The conversations at cookbook club were so much deeper than I thought they’d be. I expected to swap recipes, but we talked about relationships, cooking dilemmas, worst first dates, in-laws, jobs, vacations, hobbies…. None of those fun conversations would have happened without curiosity. The conversation may have started with: How did you and your husband meet? And then went to places like: And that’s when you decided to start a jewelry business? And then to: Wait a minute, you did what in Mexico?! The conversations were so soul-filling. The conversations were full of moments of: “Oh my gosh I can’t imagine going through that” and moments of loud, hysterical, deep belly laughs. None of these moments, these jokes, these stories would have happened without each of us being curious about the others.

Those are the kind of conversations and connections we crave, but we rarely get those in a recruitment. And it’s because we have a culture of conditioned curiosity. We only ask about the things we need to know about a potential new member like academic achievement and campus involvement. And after we ask, we’re ready to be bumped. Does that sound familiar?

I give you permission to be curious. But here’s a tip. Don’t scare PNMs with your curiosity. Asking them “what aisle in the grocery store they’d shop in for the rest of their lives” or “if they could be any flavor of ice cream what would it be” are not normal things to be curious about. Be normal.

What are five questions you wish you had been asked during recruitment that would have let your true self shine?

Right before the conversations really picked up, something important happened. Someone was curious and asked me why I started the club. I gave a super polite answer… I like to cook and I have cookbooks. But then I took a chance and told them I didn’t have many friends in the area. I was having difficulty meeting new friends and hoping this would be a good opportunity to find some. That was a vulnerable moment for me. No one wants to say out loud: I don’t have any friends.

But I said it. And it made all the difference because we connected over that. Had I not said that, I never would have known they felt the same way too. I never would have felt safe enough to share silly stories or exchange phone numbers at the end of the night. Taking advantage of the opportunity to be vulnerable and share what was really on my heart was a pivotal moment. Sometimes we think of vulnerability as being weak or crying, but I think vulnerability is simply feeling safe enough to let someone into your heart without fear of the outcome.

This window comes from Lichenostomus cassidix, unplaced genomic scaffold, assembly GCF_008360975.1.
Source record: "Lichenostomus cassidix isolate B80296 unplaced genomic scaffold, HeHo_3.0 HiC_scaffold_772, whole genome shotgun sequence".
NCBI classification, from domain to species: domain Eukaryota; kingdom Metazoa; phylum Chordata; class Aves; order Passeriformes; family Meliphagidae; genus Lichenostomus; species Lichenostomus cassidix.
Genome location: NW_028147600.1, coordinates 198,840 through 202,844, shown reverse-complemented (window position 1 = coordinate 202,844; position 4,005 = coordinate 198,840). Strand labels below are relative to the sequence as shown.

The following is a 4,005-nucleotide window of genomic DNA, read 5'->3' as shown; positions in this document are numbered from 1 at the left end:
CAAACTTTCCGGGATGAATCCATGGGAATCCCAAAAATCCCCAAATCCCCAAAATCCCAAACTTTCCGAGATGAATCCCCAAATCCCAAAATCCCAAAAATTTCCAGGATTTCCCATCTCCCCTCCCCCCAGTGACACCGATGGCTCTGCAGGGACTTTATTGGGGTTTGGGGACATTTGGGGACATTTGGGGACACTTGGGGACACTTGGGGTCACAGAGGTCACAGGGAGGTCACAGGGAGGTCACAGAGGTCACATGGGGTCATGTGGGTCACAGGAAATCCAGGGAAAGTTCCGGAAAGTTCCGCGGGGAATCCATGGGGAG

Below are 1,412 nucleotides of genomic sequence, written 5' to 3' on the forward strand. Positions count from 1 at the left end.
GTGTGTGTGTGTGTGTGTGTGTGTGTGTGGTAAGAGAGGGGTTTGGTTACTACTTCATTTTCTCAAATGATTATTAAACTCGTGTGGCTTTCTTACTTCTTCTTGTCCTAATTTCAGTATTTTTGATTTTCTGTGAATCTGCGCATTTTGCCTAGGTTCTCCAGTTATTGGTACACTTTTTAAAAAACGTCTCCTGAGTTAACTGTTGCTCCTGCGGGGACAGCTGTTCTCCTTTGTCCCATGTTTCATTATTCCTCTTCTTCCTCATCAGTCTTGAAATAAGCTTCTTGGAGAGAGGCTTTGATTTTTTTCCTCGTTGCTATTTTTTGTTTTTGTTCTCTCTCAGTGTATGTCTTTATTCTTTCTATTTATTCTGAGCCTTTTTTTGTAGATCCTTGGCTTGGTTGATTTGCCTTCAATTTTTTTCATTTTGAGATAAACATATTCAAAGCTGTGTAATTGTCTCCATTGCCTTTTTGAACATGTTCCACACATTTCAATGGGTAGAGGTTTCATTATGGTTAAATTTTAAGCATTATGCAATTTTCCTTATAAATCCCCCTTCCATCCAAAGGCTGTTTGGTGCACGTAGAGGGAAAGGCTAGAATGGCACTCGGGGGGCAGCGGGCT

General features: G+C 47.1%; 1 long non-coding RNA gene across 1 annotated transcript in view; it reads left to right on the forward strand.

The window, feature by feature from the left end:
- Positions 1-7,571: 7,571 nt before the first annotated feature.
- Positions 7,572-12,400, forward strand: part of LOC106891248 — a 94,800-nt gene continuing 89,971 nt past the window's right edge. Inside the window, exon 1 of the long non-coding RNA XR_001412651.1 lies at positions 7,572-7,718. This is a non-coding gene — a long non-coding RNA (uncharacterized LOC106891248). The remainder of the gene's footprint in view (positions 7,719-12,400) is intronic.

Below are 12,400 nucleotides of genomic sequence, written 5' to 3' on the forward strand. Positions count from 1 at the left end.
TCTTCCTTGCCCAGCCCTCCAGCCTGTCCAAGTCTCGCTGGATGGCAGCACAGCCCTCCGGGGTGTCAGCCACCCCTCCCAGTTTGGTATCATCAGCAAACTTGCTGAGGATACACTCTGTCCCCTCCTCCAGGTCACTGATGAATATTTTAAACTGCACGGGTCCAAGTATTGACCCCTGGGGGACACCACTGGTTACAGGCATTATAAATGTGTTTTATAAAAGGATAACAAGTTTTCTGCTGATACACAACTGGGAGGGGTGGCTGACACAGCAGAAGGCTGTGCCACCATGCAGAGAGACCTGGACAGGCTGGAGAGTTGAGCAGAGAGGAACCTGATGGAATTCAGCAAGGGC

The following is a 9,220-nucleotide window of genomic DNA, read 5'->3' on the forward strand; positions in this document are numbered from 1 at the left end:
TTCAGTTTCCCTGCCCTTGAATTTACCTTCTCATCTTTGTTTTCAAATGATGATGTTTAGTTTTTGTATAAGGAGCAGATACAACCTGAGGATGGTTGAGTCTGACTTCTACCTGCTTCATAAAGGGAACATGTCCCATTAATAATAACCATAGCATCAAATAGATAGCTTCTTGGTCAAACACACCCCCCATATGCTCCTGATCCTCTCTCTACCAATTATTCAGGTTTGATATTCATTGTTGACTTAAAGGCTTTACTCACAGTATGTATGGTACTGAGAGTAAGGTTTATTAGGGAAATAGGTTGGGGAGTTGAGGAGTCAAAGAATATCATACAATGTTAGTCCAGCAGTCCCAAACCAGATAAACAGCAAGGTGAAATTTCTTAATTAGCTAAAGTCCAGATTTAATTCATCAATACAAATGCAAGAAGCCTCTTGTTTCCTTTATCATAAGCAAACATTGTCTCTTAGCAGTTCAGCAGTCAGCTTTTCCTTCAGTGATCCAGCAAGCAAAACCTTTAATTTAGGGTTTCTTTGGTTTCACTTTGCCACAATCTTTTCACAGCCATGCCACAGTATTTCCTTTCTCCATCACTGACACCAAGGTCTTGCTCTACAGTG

Now realistically, vulnerability takes time. Some people open right up, but others need to know you for a long time before they feel comfortable doing that. Vulnerability can move your conversations and relationships in really remarkable directions, but we need to appreciate everyone will approach that at a different time. To create an environment where that can happen though, I’d call back to the things I said about being generous and curious.

A fourth way we can create environments that allow relationships to develop and bloom is simply by being ourselves.

When I hosted that first cookbook club, I did things like make sure my house was spotless, create a cool playlist, and wear an outfit that made me happy and comfortable because I felt like that’s how I needed to put my best foot forward. But listen: I live in a 1,200 square foot townhouse. I made my home look nice, but I didn’t present it as something it wasn’t. I dug out my good dinnerware, yes, but I didn’t go out and buy new china I knew I couldn’t afford. And I didn’t tell stories to impress these people–I told stories that were true. I was myself. I was presenting the best version of myself, but I was myself. And to my knowledge, no one has been disappointed about that!

We’ve got to be ourselves in recruitment. We can’t sell our chapters as something we’re not. We can’t tell PNMs we value academics if we have the lowest GPA on campus. We can’t talk about how amazing it is to live in the chapter house if no one actually wants to live there. We can’t spend an entire day of work week talking about spray tans, eyelash extensions and appropriate nail colors if our vision of “best self” isn’t shared by everyone else in the chapter. We’ve got to be honest. We’ve got to be authentic.

If I can meet friends, develop connections, and grow a dang cookbook club in my teeny tiny town by being generous, curious, vulnerable and authentic with the people who attend, you absolutely can create connections during recruitment and grow your organization in the same way.